21st Century Fox Enters the Journalism Innovation Fray. What's it Mean?

Whenever we talk about the future of journalism and the importance of dragging it into the 21st century, it always seems as if the people doing the heavy financial lifting are private foundations, most notably and recently the Knight Foundation. And like most philanthropic giving, the beneficiary of Knight's work isn't Knight itself, but traditional news outlets struggling to adapt to fast-paced technological changes.

And it's perhaps because foundations like Knight provide a reliable pipeline of funding for innovative journalism work that we rarely see shelled out by tens of thousands of dollars from the philanthropic arms of large media companies. With private foundations doing this heavy lifting, why bother?

Of course, this argument is a slightly reductive one. Every day, large news organizations, whether the New York Times, Washington Post, or the Guardian, are experimenting with new and exciting ways to engage readers. But once again, it's rare to find many instances in which such organizations—or, more specifically, their corporate parents' philanthropic arms—invest serious money for journalistic innovation in huge chunks.

All of which brings us to today's story, which finds Hampton University’s Scripps Howard School of Journalism and Communications the recipient of a $500,000 challenge grant from Rupert Murdoch's 21st Century Fox. The funds will support activities inside the Scripps Howard School’s new Center for Innovation in Digital Media.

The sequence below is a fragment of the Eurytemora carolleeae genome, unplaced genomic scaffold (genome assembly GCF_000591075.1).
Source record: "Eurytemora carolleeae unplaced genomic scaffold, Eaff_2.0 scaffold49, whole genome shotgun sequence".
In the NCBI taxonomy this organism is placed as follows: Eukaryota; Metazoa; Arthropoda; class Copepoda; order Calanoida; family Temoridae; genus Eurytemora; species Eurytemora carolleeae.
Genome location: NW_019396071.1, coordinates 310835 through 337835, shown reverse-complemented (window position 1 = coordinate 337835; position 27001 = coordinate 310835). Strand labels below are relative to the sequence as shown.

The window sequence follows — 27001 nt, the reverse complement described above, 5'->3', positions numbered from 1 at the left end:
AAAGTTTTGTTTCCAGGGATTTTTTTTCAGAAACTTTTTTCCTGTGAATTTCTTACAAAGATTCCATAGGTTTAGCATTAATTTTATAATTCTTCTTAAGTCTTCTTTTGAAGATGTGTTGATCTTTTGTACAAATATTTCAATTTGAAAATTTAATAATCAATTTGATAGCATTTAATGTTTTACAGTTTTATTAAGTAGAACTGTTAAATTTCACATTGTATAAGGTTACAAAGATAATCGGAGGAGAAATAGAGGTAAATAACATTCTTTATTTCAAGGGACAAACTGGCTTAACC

Now, if the school's center sounds familiar, it should. We took a look at it recently after—surprise!—Knight gave the school $245,000 to create a pilot program to help students "find new ways to relay information over digital platforms, including social media—reflecting the changing landscape of how people consume media content."

21st Century Fox's gift suggests a few things.

First, it's clearly pleased with the progress the school has made since Knight's initial gift. Second, rather than relying on private foundations to pick up the "innovation slack," Fox is aware that pushing journalism forward and reaching younger audiences is in their best financial interests.

And lastly, the gift may foreshadow things to come for the Murdoch-owned media giant. As we note in our funder profile on Rupert's son James, the Murdoch family's primary philanthropic funding areas have been the environment, community development, and health. The gift to Scripps represents a subtle, but not insignificant, development.